Maine has faced a barrage of referendum questions in recent years. Rather than making it harder to get a question on the ballot, as lawmakers are currently considering, the Legislature should look at why such ballot questions are on the rise.
The Legislature is currently considering a bill, LD 1726, that would, among other things, prohibit gathering petition signatures in a polling place. This goes too far. Already, signature gatherers typically sit at a table that voters can easily walk past as they exit their polling place. This is less invasive than signature gatherers blocking sidewalks to ask for signatures outside of polling places.
Secretary of State Matt Dunlap says the restrictions should not be passed by lawmakers. Instead, he said his department submitted the bill to foster a discussion about controlling access to polling places as more and more groups ask to be allowed in voting venues.
This is a necessary conversation, but lawmakers should also strongly consider why citizen petitions are on the rise in Maine.
In the first 80 years that citizen initiatives were allowed on the ballot, there were 30 such questions. In the last 25 years — 1992 through 2017 — there have been 42.
This leads many to conclude that it must be too easy to get a question on the ballot. In recent years, lawmakers have proposed increasing — even doubling — the number of signatures needed to get a question on the ballot and to require statewide support by requiring an equal number of signatures from each state Senate or U.S. House district. The BDN has been supportive of some of these efforts.
But, a different trend has also emerged. With a governor who brags about his propensity to veto legislation and a divided Legislature, including a bloc of Republicans who remain loyal to LePage and sustain his vetoes, many important issues have not been resolved in the State House.
For example, attempts to increase the state’s minimum wage failed in the Legislature. Frustrated, progressive groups worked to get a question raising the Maine minimum wage to $12 an hour by 2020 on the November 2016 ballot. It passed and the state’s minimum wage saw its second step increase to $10 on Jan. 1, increasing wages for nearly 60,000 Mainers.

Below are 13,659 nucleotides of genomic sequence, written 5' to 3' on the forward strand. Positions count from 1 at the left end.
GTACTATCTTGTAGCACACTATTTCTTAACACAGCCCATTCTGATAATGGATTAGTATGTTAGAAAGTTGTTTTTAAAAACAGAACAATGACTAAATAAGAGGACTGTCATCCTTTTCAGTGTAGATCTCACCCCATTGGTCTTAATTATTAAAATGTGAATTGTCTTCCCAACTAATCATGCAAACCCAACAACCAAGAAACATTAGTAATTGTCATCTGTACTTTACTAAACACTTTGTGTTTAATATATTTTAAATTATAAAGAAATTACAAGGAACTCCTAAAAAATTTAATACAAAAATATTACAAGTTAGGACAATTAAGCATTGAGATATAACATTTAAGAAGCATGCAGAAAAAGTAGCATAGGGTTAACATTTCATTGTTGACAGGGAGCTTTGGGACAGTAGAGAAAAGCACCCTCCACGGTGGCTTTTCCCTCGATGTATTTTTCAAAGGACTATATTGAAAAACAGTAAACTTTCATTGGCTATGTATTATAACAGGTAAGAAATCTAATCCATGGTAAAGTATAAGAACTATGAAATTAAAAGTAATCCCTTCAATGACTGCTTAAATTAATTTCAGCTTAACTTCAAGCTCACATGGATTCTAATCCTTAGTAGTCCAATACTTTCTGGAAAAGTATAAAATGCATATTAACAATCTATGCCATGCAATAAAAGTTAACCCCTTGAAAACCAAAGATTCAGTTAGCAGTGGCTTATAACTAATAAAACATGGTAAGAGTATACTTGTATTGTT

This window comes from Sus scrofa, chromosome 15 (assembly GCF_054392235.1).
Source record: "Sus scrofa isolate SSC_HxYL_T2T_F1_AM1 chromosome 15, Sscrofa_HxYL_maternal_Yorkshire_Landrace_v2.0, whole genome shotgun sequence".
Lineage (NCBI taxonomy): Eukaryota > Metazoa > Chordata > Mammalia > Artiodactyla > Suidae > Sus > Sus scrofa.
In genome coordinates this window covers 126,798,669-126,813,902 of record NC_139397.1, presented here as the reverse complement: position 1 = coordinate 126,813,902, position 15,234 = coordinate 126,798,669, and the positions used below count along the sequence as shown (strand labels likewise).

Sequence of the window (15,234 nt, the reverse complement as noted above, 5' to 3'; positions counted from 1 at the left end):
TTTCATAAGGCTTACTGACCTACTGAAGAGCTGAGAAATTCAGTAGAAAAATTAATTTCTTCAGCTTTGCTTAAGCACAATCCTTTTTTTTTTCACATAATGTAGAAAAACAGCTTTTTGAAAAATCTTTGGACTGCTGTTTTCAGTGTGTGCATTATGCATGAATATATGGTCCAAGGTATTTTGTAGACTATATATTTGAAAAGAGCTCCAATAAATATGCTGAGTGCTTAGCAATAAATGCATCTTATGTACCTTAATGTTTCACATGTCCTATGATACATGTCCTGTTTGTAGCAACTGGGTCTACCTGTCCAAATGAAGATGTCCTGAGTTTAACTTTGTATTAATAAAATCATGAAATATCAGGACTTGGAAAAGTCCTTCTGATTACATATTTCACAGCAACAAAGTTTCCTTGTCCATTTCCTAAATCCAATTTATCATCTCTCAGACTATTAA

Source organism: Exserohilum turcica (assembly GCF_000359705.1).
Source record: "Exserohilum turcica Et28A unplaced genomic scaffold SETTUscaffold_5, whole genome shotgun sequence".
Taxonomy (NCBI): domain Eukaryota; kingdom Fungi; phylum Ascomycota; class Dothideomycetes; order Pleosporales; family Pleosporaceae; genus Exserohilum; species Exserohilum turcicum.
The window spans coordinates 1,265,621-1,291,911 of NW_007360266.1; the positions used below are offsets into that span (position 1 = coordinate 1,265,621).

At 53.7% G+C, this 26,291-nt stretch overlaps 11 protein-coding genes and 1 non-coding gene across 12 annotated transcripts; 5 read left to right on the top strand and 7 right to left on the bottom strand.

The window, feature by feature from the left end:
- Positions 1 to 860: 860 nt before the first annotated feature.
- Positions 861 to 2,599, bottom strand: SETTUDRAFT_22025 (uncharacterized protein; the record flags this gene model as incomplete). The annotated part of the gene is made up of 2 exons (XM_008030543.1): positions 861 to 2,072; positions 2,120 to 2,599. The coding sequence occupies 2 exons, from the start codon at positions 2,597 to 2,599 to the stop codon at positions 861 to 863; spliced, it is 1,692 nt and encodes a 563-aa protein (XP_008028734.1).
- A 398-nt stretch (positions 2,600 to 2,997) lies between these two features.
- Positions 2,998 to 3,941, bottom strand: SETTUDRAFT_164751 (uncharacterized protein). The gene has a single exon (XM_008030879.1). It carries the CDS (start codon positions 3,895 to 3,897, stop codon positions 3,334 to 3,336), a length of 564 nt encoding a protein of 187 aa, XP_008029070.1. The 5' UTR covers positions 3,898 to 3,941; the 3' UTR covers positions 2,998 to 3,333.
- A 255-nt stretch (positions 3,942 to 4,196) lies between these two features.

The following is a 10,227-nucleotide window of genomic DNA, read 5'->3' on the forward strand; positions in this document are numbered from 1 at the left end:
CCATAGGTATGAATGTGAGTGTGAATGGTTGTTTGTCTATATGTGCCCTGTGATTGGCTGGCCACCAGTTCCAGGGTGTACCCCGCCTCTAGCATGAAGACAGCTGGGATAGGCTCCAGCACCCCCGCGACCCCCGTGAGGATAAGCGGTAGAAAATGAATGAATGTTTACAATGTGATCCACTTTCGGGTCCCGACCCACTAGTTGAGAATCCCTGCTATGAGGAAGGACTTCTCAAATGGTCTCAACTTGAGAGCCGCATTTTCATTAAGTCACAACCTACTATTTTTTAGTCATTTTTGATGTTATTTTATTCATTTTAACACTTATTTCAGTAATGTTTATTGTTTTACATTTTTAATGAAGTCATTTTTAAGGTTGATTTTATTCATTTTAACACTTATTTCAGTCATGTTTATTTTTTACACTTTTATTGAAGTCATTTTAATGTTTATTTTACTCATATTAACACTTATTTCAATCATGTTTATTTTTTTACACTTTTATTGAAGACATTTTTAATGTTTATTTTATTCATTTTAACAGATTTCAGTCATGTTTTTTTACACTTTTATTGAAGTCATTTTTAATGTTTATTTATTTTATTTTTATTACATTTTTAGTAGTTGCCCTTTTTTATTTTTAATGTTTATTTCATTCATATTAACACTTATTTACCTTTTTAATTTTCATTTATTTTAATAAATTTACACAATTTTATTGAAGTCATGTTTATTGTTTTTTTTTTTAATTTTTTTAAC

Likewise, Maine took steps forward and back to marriage equality. After referendum battles to outlaw discrimination against LGBT Mainers, the Legislature legalized same-sex marriage in May 2009. Maine was the first state to pass such a bill through the Legislature, and Gov. John Baldacci signed it into law. But, days later, a people’s veto was launched. Marriage equality was overturned by voters in November 2009. Backers of marriage equality again gathered signatures to put the question on the ballot in 2012, when it was passed by voters. Maine was the first state in the country where voters, not a court or state assembly, extended marriage rights.
And, then there is Medicaid expansion, which the Legislature passed five times. It was vetoed by LePage each time. In November, voters strongly supported a mostly federally funded expansion of Medicaid to extend health insurance to more low-income Mainers. LePage has already thrown up roadblocks to funding the expansion.
Without the referendum process, or a process that is too rigorous, these and other issues could have remained stalled in Augusta.
Then there is the issue of developers and others who are intent on getting projects approved in Maine. Casino developer Shawn Scott was willing to pay $10 per signature in hopes of building a second casino in Maine, which would have netted him millions of dollars. His gamble failed when voters rejected the referendum question.
Requiring more signatures or prohibiting signature gathering at the polls won’t deter determined developers or national advocacy groups. They’ll just have to spend more money. It will, however, make it harder for grassroots groups to spur action through the referendum process.
That would be a betrayal of Maine’s 100-year-old citizen petition law.
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